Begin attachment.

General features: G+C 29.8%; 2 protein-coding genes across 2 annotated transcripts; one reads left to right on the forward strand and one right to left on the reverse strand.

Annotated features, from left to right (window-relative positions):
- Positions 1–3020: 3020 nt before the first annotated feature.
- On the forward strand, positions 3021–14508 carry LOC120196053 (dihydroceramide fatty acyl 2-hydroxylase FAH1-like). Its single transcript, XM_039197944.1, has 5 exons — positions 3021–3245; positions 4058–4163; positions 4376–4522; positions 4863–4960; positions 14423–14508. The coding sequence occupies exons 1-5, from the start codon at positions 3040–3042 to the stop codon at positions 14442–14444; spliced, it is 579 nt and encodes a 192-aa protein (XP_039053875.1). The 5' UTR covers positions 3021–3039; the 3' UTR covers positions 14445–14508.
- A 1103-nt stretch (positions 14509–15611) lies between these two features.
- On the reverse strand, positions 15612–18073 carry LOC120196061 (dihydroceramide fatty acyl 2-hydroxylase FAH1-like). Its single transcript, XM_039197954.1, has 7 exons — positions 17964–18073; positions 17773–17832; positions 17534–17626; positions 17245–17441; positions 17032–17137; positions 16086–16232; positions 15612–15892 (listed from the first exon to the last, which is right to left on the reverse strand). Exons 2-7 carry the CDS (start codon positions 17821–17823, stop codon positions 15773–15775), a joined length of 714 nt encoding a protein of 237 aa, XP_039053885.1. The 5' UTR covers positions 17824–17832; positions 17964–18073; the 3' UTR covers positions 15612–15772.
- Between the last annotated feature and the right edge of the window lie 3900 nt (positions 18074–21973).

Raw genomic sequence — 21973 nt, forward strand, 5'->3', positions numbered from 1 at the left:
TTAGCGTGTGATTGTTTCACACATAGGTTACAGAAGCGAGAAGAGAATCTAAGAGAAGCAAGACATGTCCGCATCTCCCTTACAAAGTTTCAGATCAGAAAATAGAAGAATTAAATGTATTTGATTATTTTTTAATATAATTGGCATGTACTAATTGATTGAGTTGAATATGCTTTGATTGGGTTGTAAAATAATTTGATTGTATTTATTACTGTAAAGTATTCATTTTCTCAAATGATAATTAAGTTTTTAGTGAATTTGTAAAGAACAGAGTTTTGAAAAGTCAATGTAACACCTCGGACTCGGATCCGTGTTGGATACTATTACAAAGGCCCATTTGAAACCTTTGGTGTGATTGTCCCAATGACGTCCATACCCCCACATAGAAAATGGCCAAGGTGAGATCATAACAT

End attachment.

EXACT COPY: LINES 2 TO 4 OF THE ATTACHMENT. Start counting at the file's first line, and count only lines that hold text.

Annotated features, from left to right (window-relative positions):
- Positions 1–3020: 3020 nt before the first annotated feature.
- On the forward strand, positions 3021–14508 carry LOC120196053 (dihydroceramide fatty acyl 2-hydroxylase FAH1-like). Its single transcript, XM_039197944.1, has 5 exons — positions 3021–3245; positions 4058–4163; positions 4376–4522; positions 4863–4960; positions 14423–14508. The coding sequence occupies exons 1-5, from the start codon at positions 3040–3042 to the stop codon at positions 14442–14444; spliced, it is 579 nt and encodes a 192-aa protein (XP_039053875.1). The 5' UTR covers positions 3021–3039; the 3' UTR covers positions 14445–14508.